Violence, Conspiracies, and New Religions
Stimulated by the vast scholarly output of James Lewis, experts opine on violence, conspiracies, and new religious movements. On violence, Mark Juergensmeyer explains his “epistemic worldview analysis” in interviewing religious terrorists; Michael Barkun transnational conspiracy theories such as the Sovereign Citizens Movement and QAnon; David Bromley the “lost cause movement” which built up confederate identity for Southerners long after the Civil War; Mattias Gardell the link between bibliocaust and holocaust from 1499 Granada through the National Socialists of WWII to the Qur’an burnings of Rasmus Paladan in contemporary Sweden. On new religious movements, Rebecca Moore critiques the reputed pathology of the leader in “suicide cults,” the problem with “monolithic inferences” in examining members’ willingness to die, and the elusiveness of comparative new religions to rigid stereotyping; Catherine Wessinger the extraordinary charisma of David Koresh of the Branch Davidians at Waco, 76 of whom died in the 1993 conflagration with U.S. agents. On media and the law, Carole Cusack traces arguments about religious dress codes in liberal versus illiberal societies; Stefano Bigliardi the misleading portrayal of religious sects in films; Zang Xinzhang the Chinese concept of Xie Jiao in application to Falun Gong. Margo Kitts summarizes the stellar contributions in the introduction.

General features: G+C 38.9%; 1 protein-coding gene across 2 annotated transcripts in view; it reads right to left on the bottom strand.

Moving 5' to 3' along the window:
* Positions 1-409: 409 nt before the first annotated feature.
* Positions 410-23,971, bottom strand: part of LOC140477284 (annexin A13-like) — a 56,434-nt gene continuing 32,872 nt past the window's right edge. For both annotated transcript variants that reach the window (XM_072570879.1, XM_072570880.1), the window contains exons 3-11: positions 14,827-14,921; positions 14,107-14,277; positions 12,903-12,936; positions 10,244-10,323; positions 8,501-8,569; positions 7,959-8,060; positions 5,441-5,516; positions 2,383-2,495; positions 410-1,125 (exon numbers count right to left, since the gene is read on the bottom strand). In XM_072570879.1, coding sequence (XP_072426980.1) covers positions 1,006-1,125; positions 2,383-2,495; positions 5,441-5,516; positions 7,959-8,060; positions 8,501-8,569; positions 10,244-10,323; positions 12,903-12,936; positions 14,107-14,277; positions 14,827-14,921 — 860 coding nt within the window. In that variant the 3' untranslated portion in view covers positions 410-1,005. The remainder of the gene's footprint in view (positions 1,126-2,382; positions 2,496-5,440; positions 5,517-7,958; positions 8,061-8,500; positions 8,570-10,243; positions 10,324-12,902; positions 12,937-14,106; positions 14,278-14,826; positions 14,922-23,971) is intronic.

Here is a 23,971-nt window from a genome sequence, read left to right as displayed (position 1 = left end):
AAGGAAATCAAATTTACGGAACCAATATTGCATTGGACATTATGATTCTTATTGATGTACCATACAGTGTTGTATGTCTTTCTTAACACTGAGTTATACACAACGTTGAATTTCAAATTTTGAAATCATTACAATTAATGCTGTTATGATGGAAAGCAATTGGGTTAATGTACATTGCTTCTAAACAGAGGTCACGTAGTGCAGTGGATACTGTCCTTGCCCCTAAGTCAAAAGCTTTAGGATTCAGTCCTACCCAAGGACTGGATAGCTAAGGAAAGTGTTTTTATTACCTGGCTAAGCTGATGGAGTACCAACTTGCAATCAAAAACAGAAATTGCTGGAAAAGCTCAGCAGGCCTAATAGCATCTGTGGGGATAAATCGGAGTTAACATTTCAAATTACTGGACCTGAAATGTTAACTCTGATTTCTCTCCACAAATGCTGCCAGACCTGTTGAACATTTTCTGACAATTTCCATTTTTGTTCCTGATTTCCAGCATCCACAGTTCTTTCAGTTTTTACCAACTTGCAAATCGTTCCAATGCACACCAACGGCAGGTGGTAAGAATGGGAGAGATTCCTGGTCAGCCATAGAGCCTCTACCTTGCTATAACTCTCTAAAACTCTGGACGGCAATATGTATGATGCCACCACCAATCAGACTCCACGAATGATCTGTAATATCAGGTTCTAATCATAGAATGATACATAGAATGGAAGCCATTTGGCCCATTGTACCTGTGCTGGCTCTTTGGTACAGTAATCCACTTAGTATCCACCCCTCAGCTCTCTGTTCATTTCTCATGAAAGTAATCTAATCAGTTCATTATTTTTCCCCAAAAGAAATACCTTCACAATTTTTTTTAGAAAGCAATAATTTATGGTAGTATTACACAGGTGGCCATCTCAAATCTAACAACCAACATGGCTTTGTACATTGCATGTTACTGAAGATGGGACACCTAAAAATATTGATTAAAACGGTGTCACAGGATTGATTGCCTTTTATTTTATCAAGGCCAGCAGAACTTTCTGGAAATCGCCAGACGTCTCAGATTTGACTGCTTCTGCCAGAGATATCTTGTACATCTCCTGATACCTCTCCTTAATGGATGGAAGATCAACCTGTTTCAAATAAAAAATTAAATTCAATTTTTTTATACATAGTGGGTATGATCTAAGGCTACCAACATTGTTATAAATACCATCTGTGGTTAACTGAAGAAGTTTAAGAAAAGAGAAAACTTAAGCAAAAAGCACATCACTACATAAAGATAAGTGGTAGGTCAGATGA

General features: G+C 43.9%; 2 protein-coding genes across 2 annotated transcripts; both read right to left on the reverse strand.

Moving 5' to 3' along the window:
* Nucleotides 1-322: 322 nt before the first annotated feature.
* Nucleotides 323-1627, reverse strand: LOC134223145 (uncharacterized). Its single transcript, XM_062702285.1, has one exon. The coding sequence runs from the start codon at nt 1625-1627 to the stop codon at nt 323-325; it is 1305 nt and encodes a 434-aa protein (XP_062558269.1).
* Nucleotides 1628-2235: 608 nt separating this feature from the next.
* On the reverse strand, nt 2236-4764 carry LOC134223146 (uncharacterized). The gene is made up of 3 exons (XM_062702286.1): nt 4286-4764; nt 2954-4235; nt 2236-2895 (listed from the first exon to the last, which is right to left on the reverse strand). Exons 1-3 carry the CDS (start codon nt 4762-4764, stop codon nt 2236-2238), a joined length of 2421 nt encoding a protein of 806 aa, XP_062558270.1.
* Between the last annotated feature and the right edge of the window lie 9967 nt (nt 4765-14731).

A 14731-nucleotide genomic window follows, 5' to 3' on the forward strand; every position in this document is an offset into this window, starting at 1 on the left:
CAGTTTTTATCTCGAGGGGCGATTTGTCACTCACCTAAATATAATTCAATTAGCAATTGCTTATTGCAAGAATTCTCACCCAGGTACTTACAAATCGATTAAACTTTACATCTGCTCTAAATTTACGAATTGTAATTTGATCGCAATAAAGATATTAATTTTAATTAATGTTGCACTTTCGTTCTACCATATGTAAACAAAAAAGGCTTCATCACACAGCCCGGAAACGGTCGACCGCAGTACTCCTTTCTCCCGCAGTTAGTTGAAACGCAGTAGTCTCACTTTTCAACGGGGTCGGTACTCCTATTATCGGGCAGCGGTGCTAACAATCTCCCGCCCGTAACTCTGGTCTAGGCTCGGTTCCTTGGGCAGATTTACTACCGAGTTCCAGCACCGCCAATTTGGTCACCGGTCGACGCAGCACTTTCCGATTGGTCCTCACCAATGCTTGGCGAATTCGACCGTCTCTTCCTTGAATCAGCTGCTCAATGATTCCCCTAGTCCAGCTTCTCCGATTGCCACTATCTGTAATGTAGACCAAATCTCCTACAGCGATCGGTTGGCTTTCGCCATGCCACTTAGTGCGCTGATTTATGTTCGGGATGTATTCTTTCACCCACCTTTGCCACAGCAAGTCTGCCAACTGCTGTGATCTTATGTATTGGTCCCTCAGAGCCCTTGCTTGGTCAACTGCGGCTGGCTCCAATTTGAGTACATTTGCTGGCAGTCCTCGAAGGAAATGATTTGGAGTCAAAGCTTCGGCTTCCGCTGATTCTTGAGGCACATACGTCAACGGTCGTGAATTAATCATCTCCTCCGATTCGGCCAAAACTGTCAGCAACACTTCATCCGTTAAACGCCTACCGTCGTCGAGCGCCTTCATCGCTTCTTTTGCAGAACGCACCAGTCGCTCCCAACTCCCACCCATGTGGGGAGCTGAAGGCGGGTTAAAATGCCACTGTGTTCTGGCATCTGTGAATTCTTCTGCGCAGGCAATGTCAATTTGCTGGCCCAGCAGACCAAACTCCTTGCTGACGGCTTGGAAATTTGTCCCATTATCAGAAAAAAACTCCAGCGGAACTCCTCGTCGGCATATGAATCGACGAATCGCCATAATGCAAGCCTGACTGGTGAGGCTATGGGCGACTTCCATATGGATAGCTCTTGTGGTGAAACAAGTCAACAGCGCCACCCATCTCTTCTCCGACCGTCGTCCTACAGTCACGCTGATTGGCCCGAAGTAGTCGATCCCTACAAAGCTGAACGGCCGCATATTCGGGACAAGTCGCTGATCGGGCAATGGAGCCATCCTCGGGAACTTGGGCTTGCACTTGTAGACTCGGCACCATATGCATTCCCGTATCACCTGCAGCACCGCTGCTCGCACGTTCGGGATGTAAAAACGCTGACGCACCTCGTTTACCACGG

Published: Oct 1, 2024